Secure access service edge (SASE) technology provider Cato Networks has announced an expansion of its SASE Cloud platform into threat detection and incident response, leading to what it calls the world’s first SASE-based, extended detection and response (XDR) offering that can “dramatically” improve the quality of insight and ease of incident response, leading to faster incident remediation.
With the announcement, Cato is expanding SASE into threat detection, incident response and endpoint protection without compromising on the architectural elegance captured by the original SASE definition.
Available immediately, the Cato XDR is designed to use the functional and operational capabilities of the SASE Cloud platform to overcome the protracted deployment times, limited data quality and what Cato calls the inadequate investigation and response experience too often associated with legacy XDR services.
At the same time, the provider introduced Cato EPP, said to be the first SASE-managed endpoint protection platform (EPP/EDR). In combination, the launch of XDR and EPP platforms mark the first expansion beyond the original SASE scope defined by industry analyst Gartner in 2019. SASE’s security capabilities encompass threat prevention and data protection in a common global platform.
Putting the expansion into XDR into context, Cato said the flood of security alerts triggered by network sensors, such as firewalls and IPS, complicates threat identification. It noted that in 2023, enterprises required 204 days on average to identify breaches. As a solution, XDR tools help security analysts close this gap by ingesting, correlating and contextualising threat intelligence information with the data from native and third-party sensors.
However, Cato argues that legacy XDR tools suffer from numerous problems relating to data quality. Sensor deployment can extend the time-to-value as IT must not only install the sensors, but also develop a baseline of specific organisational activity for accurate assessments. The company added that data quality could also be compromised when importing and normalising third-party sensor data, complicating threat identification and incident response.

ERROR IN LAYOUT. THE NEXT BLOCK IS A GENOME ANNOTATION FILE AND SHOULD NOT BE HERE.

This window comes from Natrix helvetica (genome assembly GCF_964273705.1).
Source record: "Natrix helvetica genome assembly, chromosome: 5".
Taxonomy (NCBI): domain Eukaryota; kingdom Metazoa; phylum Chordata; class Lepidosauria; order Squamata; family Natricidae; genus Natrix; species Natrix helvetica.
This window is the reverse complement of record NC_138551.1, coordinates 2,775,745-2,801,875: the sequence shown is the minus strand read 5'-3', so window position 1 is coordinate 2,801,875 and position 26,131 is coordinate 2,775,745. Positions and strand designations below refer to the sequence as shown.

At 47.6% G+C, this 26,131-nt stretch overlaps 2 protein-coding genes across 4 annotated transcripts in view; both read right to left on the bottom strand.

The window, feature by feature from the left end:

That means security analysts could waste time sorting through incident stories to identify the ones most critical for immediate remediation. Once determined, incident remediation may often be hampered by missing information, requiring analysts to master and switch between disparate tools. Cato calculates that in 2023, average breach containment required more than two months.
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Cato XDR is said to be the first platform built from the ground up to enable enterprises to connect, secure and manage sites, users and cloud resources while addressing legacy XDR’s limitations. Instantly activated globally, Cato XDR is built to provide enterprises with immediate insights into threats on their networks. Incident detection comes from Cato’s native sensors – NGFW, advanced threat prevention (IPS, NGAM, and DNS Security), SWG, CASB, DLP, ZTNA, RBI, and now EPP/EDR.
Powered by Bitdefender’s malware prevention technology, Cato EPP protects endpoints from attack – in the Cato way. Endpoint threat and user data are stored in the same converged Cato data lake as the rest of the customer’s network data, simplifying cross-domain event correlation.
Cato said the net result is “incredibly high-quality data” that improves the incident and remediation process. AI uses the data to accurately identify and rank incidents, empowering analysts to focus critical resources on remediation cases that an organisation regards as the most important.
In addition, remediation times are said to be reduced as detected incident stories contain the relevant information for in-depth investigation. Generative AI is deployed to simplify incident reporting with the natural language engine providing human-readable explanations of incident stories.
Analysts are said to able to save time sharing incident information with other teams and reporting to their managers.